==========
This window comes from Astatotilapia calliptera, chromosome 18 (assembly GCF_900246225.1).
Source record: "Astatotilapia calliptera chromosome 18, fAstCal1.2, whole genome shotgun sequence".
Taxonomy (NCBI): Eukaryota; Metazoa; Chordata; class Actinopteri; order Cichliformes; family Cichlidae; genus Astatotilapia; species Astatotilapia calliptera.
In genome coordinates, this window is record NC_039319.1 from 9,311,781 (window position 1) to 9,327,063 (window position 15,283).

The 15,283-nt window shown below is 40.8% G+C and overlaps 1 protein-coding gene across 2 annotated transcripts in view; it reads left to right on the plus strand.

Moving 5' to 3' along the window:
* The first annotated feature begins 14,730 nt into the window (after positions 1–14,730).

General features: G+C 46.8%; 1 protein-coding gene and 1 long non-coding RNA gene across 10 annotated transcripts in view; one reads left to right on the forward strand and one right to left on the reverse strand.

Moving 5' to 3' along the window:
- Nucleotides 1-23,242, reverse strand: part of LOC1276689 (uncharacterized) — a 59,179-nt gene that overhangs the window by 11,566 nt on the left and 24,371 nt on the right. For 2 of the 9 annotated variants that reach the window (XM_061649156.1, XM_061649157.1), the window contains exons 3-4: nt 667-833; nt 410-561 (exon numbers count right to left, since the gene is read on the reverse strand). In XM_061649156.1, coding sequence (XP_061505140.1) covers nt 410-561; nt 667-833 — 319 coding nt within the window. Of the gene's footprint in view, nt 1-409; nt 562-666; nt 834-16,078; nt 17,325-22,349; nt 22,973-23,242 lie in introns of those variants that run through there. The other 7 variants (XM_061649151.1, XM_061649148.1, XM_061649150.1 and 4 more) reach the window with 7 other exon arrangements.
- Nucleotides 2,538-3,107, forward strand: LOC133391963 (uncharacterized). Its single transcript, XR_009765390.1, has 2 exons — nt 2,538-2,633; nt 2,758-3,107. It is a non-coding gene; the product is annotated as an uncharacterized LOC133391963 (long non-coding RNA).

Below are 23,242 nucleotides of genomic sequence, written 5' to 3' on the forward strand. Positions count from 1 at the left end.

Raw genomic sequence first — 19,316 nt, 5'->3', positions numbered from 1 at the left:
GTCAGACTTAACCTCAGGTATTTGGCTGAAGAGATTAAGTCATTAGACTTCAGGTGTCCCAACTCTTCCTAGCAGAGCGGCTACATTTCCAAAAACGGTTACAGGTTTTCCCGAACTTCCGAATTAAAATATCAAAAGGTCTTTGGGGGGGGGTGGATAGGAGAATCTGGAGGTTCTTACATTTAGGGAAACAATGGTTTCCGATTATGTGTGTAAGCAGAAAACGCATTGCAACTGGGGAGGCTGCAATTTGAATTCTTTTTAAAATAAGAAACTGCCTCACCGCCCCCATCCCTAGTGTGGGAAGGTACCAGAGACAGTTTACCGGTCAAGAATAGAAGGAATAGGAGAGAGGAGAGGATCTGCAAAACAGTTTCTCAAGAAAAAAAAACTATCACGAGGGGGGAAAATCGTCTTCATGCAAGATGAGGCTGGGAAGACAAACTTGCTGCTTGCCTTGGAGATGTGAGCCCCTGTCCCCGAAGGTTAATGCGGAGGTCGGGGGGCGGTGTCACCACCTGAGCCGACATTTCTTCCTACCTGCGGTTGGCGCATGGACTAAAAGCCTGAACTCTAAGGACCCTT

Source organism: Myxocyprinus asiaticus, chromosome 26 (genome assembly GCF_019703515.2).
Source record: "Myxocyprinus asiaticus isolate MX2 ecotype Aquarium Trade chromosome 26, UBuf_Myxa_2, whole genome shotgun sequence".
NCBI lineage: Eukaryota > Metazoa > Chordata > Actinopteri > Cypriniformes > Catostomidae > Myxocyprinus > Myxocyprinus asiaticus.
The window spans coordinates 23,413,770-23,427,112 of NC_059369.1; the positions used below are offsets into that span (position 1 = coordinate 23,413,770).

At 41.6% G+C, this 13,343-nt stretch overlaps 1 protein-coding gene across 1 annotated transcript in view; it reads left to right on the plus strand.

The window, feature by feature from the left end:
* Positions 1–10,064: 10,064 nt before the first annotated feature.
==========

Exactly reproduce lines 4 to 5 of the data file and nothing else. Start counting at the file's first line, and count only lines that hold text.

In genome coordinates, this window is record NC_039319.1 from 9,311,781 (window position 1) to 9,327,063 (window position 15,283).

The 15,283-nt window shown below is 40.8% G+C and overlaps 1 protein-coding gene across 2 annotated transcripts in view; it reads left to right on the plus strand.